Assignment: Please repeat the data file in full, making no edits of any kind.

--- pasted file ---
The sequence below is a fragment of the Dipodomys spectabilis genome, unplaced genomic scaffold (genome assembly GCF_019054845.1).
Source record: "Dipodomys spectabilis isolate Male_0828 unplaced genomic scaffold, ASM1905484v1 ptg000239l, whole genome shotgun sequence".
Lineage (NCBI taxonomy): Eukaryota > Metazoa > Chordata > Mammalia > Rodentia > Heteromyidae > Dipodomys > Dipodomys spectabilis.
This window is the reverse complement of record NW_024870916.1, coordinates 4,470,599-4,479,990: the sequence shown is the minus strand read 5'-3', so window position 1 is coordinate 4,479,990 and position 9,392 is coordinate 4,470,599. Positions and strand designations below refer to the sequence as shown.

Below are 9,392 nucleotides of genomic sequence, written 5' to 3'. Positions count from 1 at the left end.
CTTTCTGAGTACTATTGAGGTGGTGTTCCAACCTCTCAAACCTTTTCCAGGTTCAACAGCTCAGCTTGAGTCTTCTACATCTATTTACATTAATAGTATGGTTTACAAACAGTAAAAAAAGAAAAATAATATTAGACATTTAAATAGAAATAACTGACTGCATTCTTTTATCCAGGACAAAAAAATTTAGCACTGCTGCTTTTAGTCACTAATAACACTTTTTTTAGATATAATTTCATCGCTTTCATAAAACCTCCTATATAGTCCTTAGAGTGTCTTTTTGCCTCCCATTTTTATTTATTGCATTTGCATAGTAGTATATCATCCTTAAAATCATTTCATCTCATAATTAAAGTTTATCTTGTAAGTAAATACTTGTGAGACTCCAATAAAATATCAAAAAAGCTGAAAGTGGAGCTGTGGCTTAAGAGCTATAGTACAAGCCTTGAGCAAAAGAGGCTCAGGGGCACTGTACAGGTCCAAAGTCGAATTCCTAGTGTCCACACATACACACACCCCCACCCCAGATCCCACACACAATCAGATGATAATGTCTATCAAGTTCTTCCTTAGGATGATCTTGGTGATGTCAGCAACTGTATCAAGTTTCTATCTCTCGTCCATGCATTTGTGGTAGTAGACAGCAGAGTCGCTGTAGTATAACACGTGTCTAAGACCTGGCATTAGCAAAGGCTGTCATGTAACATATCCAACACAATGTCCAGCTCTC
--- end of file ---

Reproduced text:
The sequence below is a fragment of the Dipodomys spectabilis genome, unplaced genomic scaffold (genome assembly GCF_019054845.1).
Source record: "Dipodomys spectabilis isolate Male_0828 unplaced genomic scaffold, ASM1905484v1 ptg000239l, whole genome shotgun sequence".
Lineage (NCBI taxonomy): Eukaryota > Metazoa > Chordata > Mammalia > Rodentia > Heteromyidae > Dipodomys > Dipodomys spectabilis.
This window is the reverse complement of record NW_024870916.1, coordinates 4,470,599-4,479,990: the sequence shown is the minus strand read 5'-3', so window position 1 is coordinate 4,479,990 and position 9,392 is coordinate 4,470,599. Positions and strand designations below refer to the sequence as shown.

Below are 9,392 nucleotides of genomic sequence, written 5' to 3'. Positions count from 1 at the left end.
CTTTCTGAGTACTATTGAGGTGGTGTTCCAACCTCTCAAACCTTTTCCAGGTTCAACAGCTCAGCTTGAGTCTTCTACATCTATTTACATTAATAGTATGGTTTACAAACAGTAAAAAAAGAAAAATAATATTAGACATTTAAATAGAAATAACTGACTGCATTCTTTTATCCAGGACAAAAAAATTTAGCACTGCTGCTTTTAGTCACTAATAACACTTTTTTTAGATATAATTTCATCGCTTTCATAAAACCTCCTATATAGTCCTTAGAGTGTCTTTTTGCCTCCCATTTTTATTTATTGCATTTGCATAGTAGTATATCATCCTTAAAATCATTTCATCTCATAATTAAAGTTTATCTTGTAAGTAAATACTTGTGAGACTCCAATAAAATATCAAAAAAGCTGAAAGTGGAGCTGTGGCTTAAGAGCTATAGTACAAGCCTTGAGCAAAAGAGGCTCAGGGGCACTGTACAGGTCCAAAGTCGAATTCCTAGTGTCCACACATACACACACCCCCACCCCAGATCCCACACACAATCAGATGATAATGTCTATCAAGTTCTTCCTTAGGATGATCTTGGTGATGTCAGCAACTGTATCAAGTTTCTATCTCTCGTCCATGCATTTGTGGTAGTAGACAGCAGAGTCGCTGTAGTATAACACGTGTCTAAGACCTGGCATTAGCAAAGGCTGTCATGTAACATATCCAACACAATGTCCAGCTCTC